with warnings that might bear on results), and use FJ (in a few cases
not all that much) try:

java --patch-module java.base=jsr166.jar [... gc settings ...] \
  -jar renaissance-gpl-0.10.0.jar \

fj-kmeans,future-genetic,scrabble,reactors,par-mnemonics,neo4j-analytics,finagle-http,finagle-chirper

With --csv option for results, and/or use their instructions to run
under JMH at https://github.com/renaissance-benchmarks/renaissance/

>
> Thanks,
> Francesco
>
> Il ven 17 gen 2020, 22:40 Doug Lea via Concurrency-interest
> <[hidden email]
> <mailto:[hidden email]>> ha scritto:
>
>
>     Now committed in jsr166 are extensions of the AQS refresh of last fall
>     to also cover ForkJoin; among other things removing reliance on builtin
>     monitors  The extra few months were mainly a result of noticing that the
>     initial way I did this increased performance differences across garbage
>     collectors. These are now reduced (not increased), but still worth
>     noting: FJ programs are relatively sensitive to GC choice because they
>     entail work-stealing duels between program and collector. On hotspot,
>     usually the best throughput for divide-and-conquer style usages
>     (including parallelStreams) is with -XX:+UseParallelGC. For unstructured
>     computations with lots of little tasks (for example little
>     CompletableFutures), UseShenandoahGC (and/or if needing more than 32GB
>     heap, UseZGC) are often better choices.  UseParallelGC meshes well with
>     highly generational structured parallelism, but is prone to
>     card-mark-contention with small tasks (even with -XX:+UseCondCardMark)
>     and long pauses. The default UseG1GC tends to be somewhere in the
>     middle. Also, on linux, using -XX:+UseTransparentHugePages seems to
>     always be a good idea for programs using FJ. (Other switches seem to
>     have less consistent positive effects.)
>
>     These days, it is almost impossible to quantify exactly how much better
>     performance is, but it's likely that your usages are faster. For
>     example, about half of the programs in the recent Renaissance Suite
>     (https://renaissance.dev/) somehow use FJ, and most of these have
>     improved scores on most machines, most JVMs (including OpenJ9 and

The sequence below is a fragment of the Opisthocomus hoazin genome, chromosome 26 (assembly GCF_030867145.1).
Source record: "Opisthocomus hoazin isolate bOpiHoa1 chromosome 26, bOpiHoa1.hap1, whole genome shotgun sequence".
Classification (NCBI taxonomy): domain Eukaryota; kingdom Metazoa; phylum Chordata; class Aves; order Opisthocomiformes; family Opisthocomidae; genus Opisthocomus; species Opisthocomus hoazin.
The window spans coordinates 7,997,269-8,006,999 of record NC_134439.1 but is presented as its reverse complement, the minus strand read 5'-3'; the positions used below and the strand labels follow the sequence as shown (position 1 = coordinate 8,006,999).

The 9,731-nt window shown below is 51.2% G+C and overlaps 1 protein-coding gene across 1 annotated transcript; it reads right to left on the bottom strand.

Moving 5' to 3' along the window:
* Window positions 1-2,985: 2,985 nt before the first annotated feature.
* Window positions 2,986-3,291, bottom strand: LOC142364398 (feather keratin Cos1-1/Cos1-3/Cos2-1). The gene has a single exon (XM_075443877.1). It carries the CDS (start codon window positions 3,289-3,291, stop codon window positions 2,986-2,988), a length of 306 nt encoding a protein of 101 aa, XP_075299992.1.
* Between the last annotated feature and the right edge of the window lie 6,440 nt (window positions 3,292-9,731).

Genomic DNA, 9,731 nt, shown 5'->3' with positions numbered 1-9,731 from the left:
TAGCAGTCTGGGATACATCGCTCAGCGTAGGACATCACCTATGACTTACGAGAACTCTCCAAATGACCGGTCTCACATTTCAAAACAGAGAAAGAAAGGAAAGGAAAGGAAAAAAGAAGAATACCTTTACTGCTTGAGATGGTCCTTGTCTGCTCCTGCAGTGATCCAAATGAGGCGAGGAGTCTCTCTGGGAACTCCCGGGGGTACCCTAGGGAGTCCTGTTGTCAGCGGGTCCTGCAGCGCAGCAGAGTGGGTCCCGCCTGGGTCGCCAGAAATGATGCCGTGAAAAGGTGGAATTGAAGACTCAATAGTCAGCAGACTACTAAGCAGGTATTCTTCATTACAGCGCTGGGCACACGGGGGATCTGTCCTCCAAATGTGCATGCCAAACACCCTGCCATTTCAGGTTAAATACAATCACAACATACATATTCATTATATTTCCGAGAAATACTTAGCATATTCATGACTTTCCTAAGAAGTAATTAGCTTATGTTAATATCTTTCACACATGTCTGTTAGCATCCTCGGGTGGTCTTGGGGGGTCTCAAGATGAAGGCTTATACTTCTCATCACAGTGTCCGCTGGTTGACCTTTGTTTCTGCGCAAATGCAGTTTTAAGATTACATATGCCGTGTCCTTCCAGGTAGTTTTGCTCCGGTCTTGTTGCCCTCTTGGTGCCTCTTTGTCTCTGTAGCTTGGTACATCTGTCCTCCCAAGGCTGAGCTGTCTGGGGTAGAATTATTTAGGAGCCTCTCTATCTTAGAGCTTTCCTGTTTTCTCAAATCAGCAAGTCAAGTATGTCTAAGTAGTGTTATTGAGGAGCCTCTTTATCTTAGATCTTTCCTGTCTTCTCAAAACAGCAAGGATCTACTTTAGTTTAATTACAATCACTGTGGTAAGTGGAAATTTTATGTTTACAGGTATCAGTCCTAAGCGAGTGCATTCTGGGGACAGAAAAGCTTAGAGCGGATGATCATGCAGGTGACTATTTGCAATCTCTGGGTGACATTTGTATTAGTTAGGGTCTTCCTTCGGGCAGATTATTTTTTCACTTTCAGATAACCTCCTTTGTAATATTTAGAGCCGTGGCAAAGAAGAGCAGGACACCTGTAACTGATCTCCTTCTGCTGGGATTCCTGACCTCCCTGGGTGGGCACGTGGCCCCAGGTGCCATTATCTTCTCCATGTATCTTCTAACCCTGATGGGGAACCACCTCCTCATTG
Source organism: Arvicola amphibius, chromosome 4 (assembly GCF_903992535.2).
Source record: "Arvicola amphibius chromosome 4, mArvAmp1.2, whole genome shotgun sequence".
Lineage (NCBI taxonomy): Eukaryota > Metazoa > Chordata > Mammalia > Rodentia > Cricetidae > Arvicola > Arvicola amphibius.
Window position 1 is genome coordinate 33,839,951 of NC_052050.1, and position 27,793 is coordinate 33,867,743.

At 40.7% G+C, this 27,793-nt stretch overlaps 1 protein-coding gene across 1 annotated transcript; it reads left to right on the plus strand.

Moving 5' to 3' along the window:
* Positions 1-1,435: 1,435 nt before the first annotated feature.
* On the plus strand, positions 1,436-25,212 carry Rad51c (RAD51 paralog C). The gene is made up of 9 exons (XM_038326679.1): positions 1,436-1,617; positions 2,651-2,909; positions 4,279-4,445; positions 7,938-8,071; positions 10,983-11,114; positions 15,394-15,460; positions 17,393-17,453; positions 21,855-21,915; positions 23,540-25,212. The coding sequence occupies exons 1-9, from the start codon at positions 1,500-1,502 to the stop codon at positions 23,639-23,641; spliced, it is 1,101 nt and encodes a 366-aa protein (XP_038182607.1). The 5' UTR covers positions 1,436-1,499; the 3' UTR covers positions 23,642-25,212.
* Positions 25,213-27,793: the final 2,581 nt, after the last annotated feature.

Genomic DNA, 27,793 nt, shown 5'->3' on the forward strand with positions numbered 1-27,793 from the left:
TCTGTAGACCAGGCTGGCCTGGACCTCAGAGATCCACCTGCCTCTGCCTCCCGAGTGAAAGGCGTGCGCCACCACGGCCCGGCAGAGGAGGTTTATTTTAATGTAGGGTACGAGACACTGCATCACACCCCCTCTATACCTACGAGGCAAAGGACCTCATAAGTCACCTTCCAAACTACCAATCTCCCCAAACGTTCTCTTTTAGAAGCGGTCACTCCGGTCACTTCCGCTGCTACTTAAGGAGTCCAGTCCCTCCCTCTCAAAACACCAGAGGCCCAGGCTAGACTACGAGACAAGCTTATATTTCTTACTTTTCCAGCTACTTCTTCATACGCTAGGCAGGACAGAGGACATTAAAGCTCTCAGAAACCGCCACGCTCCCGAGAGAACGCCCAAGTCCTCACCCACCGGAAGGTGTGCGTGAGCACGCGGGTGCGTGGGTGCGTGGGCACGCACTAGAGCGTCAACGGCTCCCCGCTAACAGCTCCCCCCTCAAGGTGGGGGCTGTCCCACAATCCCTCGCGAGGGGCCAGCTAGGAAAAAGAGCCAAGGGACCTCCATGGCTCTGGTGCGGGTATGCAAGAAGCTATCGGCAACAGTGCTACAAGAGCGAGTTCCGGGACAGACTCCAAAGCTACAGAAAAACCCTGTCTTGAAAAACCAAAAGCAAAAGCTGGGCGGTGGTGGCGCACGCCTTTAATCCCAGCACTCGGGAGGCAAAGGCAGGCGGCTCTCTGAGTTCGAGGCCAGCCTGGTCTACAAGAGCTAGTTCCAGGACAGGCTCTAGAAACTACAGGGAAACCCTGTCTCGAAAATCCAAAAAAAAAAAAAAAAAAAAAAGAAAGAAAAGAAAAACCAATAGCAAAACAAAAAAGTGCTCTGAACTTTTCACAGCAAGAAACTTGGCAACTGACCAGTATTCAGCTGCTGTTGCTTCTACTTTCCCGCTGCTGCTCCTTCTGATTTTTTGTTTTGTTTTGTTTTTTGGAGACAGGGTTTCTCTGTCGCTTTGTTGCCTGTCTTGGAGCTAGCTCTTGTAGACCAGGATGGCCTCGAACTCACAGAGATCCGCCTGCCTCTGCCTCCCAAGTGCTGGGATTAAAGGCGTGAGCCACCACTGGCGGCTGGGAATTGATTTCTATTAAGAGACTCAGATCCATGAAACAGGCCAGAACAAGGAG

>     Graal), most collectors, most phases of the moon....
>
>     It would be great to get feedback from other usages before integrating
>     into OpenJDK. As usual, you can try it with any JDK11+ JVM by grabbing
>     http://gee.cs.oswego.edu/dl/concurrent/dist/jsr166.jar and running "java
>     --patch-module java.base="$DIR/jsr166.jar", where DIR is the full file
>     prefix. (Although beware that using --patch-module slows down startup,
>     and occasionally entire test runs. For other options, see
>     http://gee.cs.oswego.edu/dl/concurrency-interest/index.html).
>
>     -Doug
>
>     _______________________________________________
>     Concurrency-interest mailing list
>     [hidden email]
>     <mailto:[hidden email]>
>     http://cs.oswego.edu/mailman/listinfo/concurrency-interest
>


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Re: ForkJoin refresh

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On 1/17/20 4:54 PM, Dr Heinz M. Kabutz wrote:
> Thanks Doug - how different is this to the Java 14-EA version?  I

One thing you might notice is the lack of performance oddities when
tasks unblock but GC hasn't yet unbiased locks. Also better behaved when
a bunch of exceptions are thrown by tasks. Also less flailing with
relatively slow streams of incoming tasks. Plus the other improvements I
mentioned

> noticed the ManagedBlocker implementation today whilst showing the
> Condition.await() implementation to a class I was teaching and even
> tweeted about it: https://twitter.com/heinzkabutz/status/1218204292626243585
>

Right. I had forgotten that because few people use non-LTS JDKs, most
haven't seen that blocking on BlockingQueues etc, along with most other
j.u.c locking/sync work better especially in FJ programs.

-Doug


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Re: ForkJoin refresh

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I mentioned a few weeks ago that most uses of